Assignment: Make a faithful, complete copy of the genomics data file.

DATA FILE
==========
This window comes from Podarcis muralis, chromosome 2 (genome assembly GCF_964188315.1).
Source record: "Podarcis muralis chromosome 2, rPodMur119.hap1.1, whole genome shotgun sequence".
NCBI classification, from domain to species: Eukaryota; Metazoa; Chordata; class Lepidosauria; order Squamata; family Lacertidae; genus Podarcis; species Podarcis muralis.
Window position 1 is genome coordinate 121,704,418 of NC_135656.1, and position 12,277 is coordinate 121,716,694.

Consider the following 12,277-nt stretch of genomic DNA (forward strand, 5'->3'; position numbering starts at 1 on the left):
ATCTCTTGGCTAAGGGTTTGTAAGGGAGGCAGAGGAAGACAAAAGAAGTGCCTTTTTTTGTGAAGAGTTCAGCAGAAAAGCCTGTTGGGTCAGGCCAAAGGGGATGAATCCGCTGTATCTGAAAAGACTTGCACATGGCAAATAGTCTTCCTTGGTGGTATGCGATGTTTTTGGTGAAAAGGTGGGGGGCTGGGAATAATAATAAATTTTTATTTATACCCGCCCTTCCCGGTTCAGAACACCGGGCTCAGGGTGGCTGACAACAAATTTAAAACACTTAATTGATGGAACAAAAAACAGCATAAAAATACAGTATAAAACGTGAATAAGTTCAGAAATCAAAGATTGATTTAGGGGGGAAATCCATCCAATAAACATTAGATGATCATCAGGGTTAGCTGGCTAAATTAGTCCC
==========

This window comes from Podarcis muralis, chromosome 2 (genome assembly GCF_964188315.1).
Source record: "Podarcis muralis chromosome 2, rPodMur119.hap1.1, whole genome shotgun sequence".
NCBI classification, from domain to species: Eukaryota; Metazoa; Chordata; class Lepidosauria; order Squamata; family Lacertidae; genus Podarcis; species Podarcis muralis.
Window position 1 is genome coordinate 121,704,418 of NC_135656.1, and position 12,277 is coordinate 121,716,694.

Consider the following 12,277-nt stretch of genomic DNA (forward strand, 5'->3'; position numbering starts at 1 on the left):
ATCTCTTGGCTAAGGGTTTGTAAGGGAGGCAGAGGAAGACAAAAGAAGTGCCTTTTTTTGTGAAGAGTTCAGCAGAAAAGCCTGTTGGGTCAGGCCAAAGGGGATGAATCCGCTGTATCTGAAAAGACTTGCACATGGCAAATAGTCTTCCTTGGTGGTATGCGATGTTTTTGGTGAAAAGGTGGGGGGCTGGGAATAATAATAAATTTTTATTTATACCCGCCCTTCCCGGTTCAGAACACCGGGCTCAGGGTGGCTGACAACAAATTTAAAACACTTAATTGATGGAACAAAAAACAGCATAAAAATACAGTATAAAACGTGAATAAGTTCAGAAATCAAAGATTGATTTAGGGGGGAAATCCATCCAATAAACATTAGATGATCATCAGGGTTAGCTGGCTAAATTAGTCCC